Tag Archive for San Vicente bike lane

Today’s ride, in which bike friendly Santa Monica actually was

I confess.

I’ve been known to criticize Santa Monica’s bike-friendly city status once or twice. No, really.

Hard to believe, I know.

But to be fair, I also feel I have an obligation to point out when they do something right.

And today, they did.

One of my biggest complaints about the beachside city — aside from the perpetually tourist and pedestrian clogged Marvin Braude Bike Path — is the frequency with which the bike lanes that helped Santa Monica gain its bike-friendly status from the League of American Bicyclists are blocked for some ridiculously needless reason or another.

Like movie crews who put orange cones in the bike lane to keep anyone from getting close to their trucks, even though they don’t extend far enough out to pose a risk to anyone. Or the utility crews who block bike lanes even though their work area is several feet away.

Which means that cyclists are regularly forced out into the traffic lane, where too often, drivers aren’t willing to concede an inch of their precious roadway.

So today, I was pleasantly surprised as I was riding back up the bike lane on San Vicente Blvd, headed inland from the coast, and saw this:

Amazingly, all the signs have been carefully placed outside the bike lane.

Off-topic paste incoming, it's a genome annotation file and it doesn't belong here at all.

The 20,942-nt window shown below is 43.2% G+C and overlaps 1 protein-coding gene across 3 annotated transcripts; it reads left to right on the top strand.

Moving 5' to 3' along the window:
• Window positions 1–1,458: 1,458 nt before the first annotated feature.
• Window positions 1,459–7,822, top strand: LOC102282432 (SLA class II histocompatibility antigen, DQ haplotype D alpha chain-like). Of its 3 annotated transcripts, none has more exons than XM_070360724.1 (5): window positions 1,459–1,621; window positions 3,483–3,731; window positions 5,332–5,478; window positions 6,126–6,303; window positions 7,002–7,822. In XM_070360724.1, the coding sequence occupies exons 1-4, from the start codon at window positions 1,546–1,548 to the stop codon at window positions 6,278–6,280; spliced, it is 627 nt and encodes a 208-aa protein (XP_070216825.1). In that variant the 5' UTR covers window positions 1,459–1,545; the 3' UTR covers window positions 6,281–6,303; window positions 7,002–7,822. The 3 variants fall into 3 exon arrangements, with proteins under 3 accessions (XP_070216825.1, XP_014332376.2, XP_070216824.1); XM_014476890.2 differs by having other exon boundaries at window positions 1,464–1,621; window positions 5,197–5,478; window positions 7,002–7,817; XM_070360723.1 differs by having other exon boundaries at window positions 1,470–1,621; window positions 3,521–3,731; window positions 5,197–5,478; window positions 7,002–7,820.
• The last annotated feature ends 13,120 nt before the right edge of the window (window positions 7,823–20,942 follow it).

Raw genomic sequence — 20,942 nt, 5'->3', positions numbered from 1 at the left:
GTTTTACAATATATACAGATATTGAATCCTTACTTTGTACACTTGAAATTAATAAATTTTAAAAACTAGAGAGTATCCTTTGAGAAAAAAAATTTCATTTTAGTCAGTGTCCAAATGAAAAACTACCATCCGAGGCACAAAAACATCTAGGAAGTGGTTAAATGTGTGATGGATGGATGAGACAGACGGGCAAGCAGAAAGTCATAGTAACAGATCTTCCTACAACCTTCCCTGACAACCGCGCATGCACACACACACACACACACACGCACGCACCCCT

Instead of blocking the bike lane, as most road crews inevitably seem to do — regardless of necessity — this particular crew had clearly taken great pains to keep their signs out of the bikeway. And kept the lane clear for riders working their way uphill.

So, Mr. or Ms. Road Crew Sign Placement Guy or Girl, thank you.

Your efforts didn’t go unnoticed.

And they were appreciated.

Not one sign even partially blocking the bikeway. Seriously.


In L.A., even homeless people hate bikes. Danceralamode, a frequent commenter on this site, offers up some lucid and insightful observations in response to the Times’ brief article about the hit-and-run death of Ovidio Morales. Bikerowave is throwing itself a third birthday party this weekend; also this weekend is C.I.C.L.E.’s Creek Freak Bike Tour. The Times takes note of Pasadena’s new bike plan. Streetsblog is now accepting donations to provide more complete coverage of L.A. transportation. A call for shared bus/bike lanes in L.A. A San Francisco writer asks if cycling is really getting more dangerous. Braess’ Paradox says that closing streets can reduce traffic congestion. Biking to work with Seattle’s bicycling mayor. The three-foot passing law passes in another state, as Maryland becomes the latest to give riders an enforceable cushion. It’s the Year of the Bike in Riverside; no, the one in Illinois.  London begins work on two cycling superhighways. A Kiwi rugby legend prepares to join the English charity ride from Land’s End to John O’Groats — sort of like riding from Key West to Seattle, but much shorter. Speaking of Kiwis, a New Zealand man asks the High Court to allow naked bicycling on public roads. Prepare to step through the looking glass, because in Budapest, right-wing politicians actually support cycling. Finally, in what could spell the death of Critical Mass, a New York judge rules that large group rides must get a parade permit; a ruling that may migrate to the Left Coast.

Only in L.A…. driving while very distracted